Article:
The “Planet of the Apes” series is a franchise with quality that varies from the respected 1968 Charleton Heston classic to the shameful sequels. We’ve seen what the future holds, with the apes ruling the earth as humans are forced into submission or subterranean lifestyles. With the series spanning five films and a successful Tim Burton remake, any more continuations would seem repetitive. So what do movie studios do in that situation? They continue the long-running series with a fresh reboot, of course. Although many may approach the film skeptically — if they even approach it at all — “Rise of the Planet of the Apes” surprisingly provides a much needed overhaul to the series, as the film brims high with emotions and captivating sympathy that ends up drawing the viewers into the humble beginnings of the apes and the reasons why the planet ultimately becomes theirs.
The film opens with a beautifully lush CG jungle scene, where we see the apes being captured for medical experiments by means of cruel traps and tranquilizer guns. Cut to San Francisco where Will Rodman (James Franco) is a scientist working on a cure for Alzheimer’s Disease through testing with chimpanzees. After yet again failing in the eyes of the board and his boss Steven Jacobs (David Oyelowo), Rodman comes into the possession of baby chimp Caesar (a motion-captured Andy Serkis). With Rodman’s father Charles (John Lithgow) continuing to suffer from Alzheimer’s, Will’s determination to find a cure increases to desperate levels. Conducting tests at home with Caesar, Will finds that Caesar is no ordinary zoo ape. It’s not long before Caesar proves himself as intellectually superior than the average ape, living proof that Will’s formula works. However, after a series of violent, discriminating incidents with humans, Caesar begins to question his loyalty with mankind. It isn’t long after that Caesar stages an angry ape rebellion, thus commencing the reign of the apes.
While the film’s action-packed Bay Area rampage is saved until the end, the lead-up to the hairy, rampaging finale is what truly separates this film from the failed sequel or reboot bin. Although the apes are made of bits and computer code, the connection that Caesar forms with Will and the other apes feels more real and convincing than the dramatic skills of some of Hollywood’s latest blockbuster actors. Caesar’s integration into human society and his initial struggle to survive amongst the apes is an emotional roller-coaster of acceptance, rejection and ultimately bitter triumph. You can’t help but feel pangs of compassion when Caesar is bullied or tortured, or even feeling slightly joyful when Caesar finally gets his revenge on the humans — even if it eventually leads to us giving up nature’s throne as the dominant species. Caesar may be animated instead of an authentic ape, but his CG character commands the audience’s emotions as well as, if not more, than the film’s human actors.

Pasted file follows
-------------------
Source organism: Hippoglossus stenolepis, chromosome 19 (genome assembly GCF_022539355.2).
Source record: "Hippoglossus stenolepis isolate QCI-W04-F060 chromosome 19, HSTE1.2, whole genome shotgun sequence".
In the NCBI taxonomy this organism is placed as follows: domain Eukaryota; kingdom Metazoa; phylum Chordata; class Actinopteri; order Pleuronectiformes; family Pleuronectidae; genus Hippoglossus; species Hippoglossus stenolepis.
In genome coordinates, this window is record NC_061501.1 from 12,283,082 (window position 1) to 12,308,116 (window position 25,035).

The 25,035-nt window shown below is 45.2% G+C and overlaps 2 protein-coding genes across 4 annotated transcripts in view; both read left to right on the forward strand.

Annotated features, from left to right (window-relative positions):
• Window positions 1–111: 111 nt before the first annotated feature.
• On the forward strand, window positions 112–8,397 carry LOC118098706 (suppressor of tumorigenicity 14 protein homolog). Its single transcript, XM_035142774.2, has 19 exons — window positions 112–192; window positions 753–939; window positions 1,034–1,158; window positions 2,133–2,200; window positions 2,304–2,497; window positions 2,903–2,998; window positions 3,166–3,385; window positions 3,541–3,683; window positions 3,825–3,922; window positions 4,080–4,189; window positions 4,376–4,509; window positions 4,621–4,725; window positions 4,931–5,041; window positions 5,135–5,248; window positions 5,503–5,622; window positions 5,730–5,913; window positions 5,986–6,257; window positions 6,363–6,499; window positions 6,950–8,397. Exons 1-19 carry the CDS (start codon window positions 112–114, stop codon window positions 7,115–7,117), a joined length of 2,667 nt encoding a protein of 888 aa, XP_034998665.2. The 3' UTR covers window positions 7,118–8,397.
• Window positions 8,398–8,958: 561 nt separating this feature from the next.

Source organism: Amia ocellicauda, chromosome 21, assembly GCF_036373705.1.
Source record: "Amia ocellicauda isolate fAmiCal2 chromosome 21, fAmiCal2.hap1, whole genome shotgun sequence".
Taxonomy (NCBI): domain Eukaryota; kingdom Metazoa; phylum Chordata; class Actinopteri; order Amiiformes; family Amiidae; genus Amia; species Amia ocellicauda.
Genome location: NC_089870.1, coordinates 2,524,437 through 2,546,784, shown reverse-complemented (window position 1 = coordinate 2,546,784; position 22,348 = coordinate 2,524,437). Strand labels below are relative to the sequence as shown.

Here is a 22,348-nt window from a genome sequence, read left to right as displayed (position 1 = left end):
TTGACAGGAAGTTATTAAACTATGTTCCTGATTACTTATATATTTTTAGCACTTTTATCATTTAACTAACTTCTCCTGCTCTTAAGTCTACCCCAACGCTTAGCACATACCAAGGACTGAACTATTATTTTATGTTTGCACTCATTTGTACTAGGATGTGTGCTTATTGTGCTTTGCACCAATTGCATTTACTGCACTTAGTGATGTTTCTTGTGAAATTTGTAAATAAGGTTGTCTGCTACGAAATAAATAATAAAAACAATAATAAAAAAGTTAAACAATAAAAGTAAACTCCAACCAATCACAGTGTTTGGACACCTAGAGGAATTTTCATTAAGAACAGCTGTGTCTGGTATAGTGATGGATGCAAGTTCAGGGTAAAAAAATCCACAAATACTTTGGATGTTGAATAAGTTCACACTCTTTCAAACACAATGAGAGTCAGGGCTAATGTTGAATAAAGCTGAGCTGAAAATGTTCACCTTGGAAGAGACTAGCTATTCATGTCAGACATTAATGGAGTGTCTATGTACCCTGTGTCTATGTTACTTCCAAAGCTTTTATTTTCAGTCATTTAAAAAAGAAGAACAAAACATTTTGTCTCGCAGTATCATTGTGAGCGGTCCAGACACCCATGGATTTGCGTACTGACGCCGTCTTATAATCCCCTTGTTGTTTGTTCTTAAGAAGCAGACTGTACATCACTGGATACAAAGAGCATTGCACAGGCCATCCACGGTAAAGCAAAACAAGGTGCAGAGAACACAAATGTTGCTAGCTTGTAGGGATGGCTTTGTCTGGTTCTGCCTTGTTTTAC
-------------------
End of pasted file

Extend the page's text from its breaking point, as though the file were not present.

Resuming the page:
The apes’ life-like quality is most likely due to the film’s superb CG effects. The scenes in Muir Woods and the bombardment of San Francisco truly show off the flourishing visuals. The great Redwood trees are smooth and vibrantly colored as the apes climb and swing from the branches. The Golden Gate Bridge battle is nicely detailed, with the apes swinging their way over and under the eloquently-crafted bridge. With its stunning graphics, “Rise” is able to captivate the viewers in emotionally as well as visually.
Sadly, the human actors aren’t quite as convincing as their ape counterparts. Franco is definitely the most believable of the cast (and that’s saying something). His relationship with Caesar is heartwarming and convincing, but he lacks the magnetism of his ape counterpart — unless you count his usual smug charm and good looks. Freida Pinto (“Slumdog Millionaire”) portrays the love interest Caroline Aranha. Similar to Franco, the actress is mostly there to highlight the plight of the apes. The rest of the cast’s performances are even less noteworthy. Although it is sort of fun to see Tom Felton outside of Harry Potter. Too bad he winds up playing the Muggle, American equivalent to Malfoy, as he once again portrays a cocky asshole who enjoys causing suffering and misery to those around him.
With average acting and dazzling effects, “Rise” manages to even out as a fairly entertaining film. The film may not be as effective a reboot as “Batman Begins” or “X-men: First Class,” but Caesar’s complex connections with humans and apes carries the movie and builds from its innocent beginning to a powerful conclusion. Although the slow-brewing plotline makes the film feel longer than its 105 minute timeline, director Rupert Wyatt has created a visually radiant film that somehow forms an oddly touching connection between the audience and those “damn dirty apes.”